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Bullying often goes unnoticed

A variety of factors at work in the issue

Posted: October 23, 2008 10:05 p.m.
Updated: December 25, 2008 5:00 a.m.

Fingers are being pointed everywhere in the case of Jeremiah Lasater, the 14-year-old Vasquez High School freshmen who committed suicide in a boys' bathroom Monday.

"From what I heard, Lasater was picked on a lot, and even that day (he committed suicide) he had food thrown at him," said Derek Randel, a former teacher who authored "Stopping School Violence."

"How come no one sees this? As a teacher, I never had any training at all on how to handle these situations, or on what's the difference between bullying and horseplay."

Teachers, students, parents and administrators are responsible for working together to stop bullying behavior before it gets out of hand, according to Randel and Ari Levy, a clinical psychologist and executive director of the Santa Clarita Child and Family Center.

"The most effective programs are those that enlist the cooperation of the entire school," Levy said.

"He should have talked to somebody. ‘He didn't tell us,' said the parents. Teachers should have done more. Why didn't students step in?"

"Every child is different," Levy said. "Sometimes a child might become quieter than usual and appear more down, sad, or perhaps withdrawn because things are occurring. Sometimes the child might become more animated, active, or even act out, out of frustration and anger."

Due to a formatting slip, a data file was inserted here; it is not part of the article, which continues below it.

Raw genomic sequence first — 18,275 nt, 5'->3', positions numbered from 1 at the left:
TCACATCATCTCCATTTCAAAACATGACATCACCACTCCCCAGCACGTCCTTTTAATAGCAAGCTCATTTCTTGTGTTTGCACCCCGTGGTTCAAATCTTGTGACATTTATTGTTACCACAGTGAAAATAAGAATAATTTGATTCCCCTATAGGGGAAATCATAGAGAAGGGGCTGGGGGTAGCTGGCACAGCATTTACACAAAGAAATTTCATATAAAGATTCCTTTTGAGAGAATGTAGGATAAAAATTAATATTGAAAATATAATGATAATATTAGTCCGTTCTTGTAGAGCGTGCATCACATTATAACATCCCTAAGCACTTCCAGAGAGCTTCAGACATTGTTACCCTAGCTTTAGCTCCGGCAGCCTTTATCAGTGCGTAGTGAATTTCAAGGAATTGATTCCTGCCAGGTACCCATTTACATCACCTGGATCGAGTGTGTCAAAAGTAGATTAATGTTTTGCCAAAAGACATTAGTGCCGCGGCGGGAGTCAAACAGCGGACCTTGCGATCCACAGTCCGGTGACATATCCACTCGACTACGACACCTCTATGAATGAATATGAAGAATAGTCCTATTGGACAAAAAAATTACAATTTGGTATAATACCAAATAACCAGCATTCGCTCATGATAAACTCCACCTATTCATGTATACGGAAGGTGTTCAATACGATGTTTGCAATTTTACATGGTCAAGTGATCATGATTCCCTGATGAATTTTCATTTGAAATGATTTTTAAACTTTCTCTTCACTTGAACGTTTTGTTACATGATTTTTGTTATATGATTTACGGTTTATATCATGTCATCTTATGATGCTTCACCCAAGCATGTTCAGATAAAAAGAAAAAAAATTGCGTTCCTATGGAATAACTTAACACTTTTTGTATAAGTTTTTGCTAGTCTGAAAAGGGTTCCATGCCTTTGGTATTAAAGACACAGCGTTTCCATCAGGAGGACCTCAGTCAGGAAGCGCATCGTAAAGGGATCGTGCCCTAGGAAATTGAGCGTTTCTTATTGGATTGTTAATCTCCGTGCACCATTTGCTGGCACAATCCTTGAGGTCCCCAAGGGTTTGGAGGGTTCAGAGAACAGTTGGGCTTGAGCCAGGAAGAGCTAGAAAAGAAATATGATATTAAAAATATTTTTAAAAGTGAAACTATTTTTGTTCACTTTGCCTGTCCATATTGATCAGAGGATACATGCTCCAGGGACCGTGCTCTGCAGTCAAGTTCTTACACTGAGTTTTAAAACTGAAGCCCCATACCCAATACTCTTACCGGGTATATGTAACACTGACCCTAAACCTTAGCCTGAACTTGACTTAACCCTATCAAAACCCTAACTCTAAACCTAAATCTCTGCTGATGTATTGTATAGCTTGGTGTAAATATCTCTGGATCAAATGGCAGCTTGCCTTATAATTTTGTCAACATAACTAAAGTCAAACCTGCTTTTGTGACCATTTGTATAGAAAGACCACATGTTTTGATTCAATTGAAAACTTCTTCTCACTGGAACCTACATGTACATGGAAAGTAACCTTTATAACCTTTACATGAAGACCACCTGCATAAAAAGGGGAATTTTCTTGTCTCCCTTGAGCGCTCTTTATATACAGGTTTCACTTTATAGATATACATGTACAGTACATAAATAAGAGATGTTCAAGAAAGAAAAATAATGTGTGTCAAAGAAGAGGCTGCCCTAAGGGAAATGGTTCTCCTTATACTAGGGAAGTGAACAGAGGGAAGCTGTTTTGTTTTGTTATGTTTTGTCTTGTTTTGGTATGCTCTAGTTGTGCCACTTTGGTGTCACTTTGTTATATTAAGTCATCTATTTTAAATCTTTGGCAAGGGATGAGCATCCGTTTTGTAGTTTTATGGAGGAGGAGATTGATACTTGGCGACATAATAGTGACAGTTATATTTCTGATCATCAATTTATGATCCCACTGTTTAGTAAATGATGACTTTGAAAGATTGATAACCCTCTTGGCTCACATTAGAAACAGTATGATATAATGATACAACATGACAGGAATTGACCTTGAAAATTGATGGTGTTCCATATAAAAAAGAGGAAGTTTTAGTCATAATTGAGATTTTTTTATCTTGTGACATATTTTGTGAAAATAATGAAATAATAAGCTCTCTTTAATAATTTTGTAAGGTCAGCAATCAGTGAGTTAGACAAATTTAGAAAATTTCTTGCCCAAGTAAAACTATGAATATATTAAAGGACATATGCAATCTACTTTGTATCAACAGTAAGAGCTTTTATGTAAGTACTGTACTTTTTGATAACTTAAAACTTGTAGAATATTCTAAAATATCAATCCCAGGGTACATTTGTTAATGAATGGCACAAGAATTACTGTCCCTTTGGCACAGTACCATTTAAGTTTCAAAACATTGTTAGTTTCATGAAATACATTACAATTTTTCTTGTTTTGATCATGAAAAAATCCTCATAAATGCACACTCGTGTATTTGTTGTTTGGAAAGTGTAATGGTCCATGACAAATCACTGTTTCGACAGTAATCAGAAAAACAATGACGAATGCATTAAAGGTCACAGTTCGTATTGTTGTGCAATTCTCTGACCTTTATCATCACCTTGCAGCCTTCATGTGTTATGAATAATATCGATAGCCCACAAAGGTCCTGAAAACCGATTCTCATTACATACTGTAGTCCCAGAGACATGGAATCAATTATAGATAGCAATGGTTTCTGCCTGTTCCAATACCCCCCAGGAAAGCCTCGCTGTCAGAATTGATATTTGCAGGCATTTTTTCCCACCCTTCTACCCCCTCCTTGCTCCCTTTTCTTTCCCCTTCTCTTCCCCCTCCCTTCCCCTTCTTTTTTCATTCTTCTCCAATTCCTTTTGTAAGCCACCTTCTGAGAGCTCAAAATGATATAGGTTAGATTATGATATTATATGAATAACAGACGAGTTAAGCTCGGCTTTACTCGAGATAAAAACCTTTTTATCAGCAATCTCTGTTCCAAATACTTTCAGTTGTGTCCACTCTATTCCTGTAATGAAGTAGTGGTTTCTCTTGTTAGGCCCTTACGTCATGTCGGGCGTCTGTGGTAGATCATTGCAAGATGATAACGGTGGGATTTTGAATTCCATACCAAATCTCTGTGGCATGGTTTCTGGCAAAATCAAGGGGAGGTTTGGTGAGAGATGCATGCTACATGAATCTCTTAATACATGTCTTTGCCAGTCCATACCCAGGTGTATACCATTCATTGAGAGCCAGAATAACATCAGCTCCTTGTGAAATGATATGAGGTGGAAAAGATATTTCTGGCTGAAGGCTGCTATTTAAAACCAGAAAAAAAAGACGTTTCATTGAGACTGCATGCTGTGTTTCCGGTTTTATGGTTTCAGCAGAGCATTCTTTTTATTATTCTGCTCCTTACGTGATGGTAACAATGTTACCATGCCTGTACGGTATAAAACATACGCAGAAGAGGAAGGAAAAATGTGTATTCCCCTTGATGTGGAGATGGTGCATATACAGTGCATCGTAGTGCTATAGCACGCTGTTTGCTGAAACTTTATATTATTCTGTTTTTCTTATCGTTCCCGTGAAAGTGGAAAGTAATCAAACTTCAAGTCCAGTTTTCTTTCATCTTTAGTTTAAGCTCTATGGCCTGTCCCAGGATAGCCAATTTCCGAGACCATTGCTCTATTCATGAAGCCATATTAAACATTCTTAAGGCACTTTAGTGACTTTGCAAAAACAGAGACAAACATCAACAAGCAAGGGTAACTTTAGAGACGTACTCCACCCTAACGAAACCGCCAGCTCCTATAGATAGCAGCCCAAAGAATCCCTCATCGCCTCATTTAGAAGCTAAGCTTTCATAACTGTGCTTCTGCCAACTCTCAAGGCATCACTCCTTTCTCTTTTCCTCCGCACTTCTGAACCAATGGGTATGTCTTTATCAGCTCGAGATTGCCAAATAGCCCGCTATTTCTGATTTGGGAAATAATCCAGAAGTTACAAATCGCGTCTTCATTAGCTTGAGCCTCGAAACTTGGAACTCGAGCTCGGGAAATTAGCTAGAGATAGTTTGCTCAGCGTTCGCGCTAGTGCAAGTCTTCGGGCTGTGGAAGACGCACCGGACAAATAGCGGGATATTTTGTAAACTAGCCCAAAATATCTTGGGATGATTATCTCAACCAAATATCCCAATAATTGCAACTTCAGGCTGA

Tumbling grades or a troubled home life can also be factors, according to Levy.

Even if a child is not bleeding or bruised or doesn't complain about bullying, it is important for parents to watch for signs.

"Does your child not want to go to school in the morning? Is he/she coming home hungry because someone has stolen their lunch? Is he/she eager to use the bathroom when they return home? Randel said. "(Bullying) almost always starts verbally. You can't ignore the small things because that's where the big things come from."

"I don't think there's one kind of bully," Levy said. "There's all sorts. Those who have been bullied, those who are experiencing difficulties at home, and those who come from normal households and think they're having fun."

Whatever the case, it is important for administrators and teachers to respond with appropriate consequences.

"When a student acts up you do not give them an out-of-school suspension," Randel said. "I recommend in-school suspensions. Bullying students usually don't want to be in school in the first place."

But before anyone can punish a bully, that person needs to determine where the bullying behavior comes from.

"The focus needs to be on the bullying behavior," Levy said. "But if you do not have a training program in place, it may very well be the case the given event or behavior is not going to come to the attention of the school because others haven't been told and trained in reporting what they see."

Levy said there are successful programs used across the country that enlist cooperation of the entire school in response to bullying behavior.


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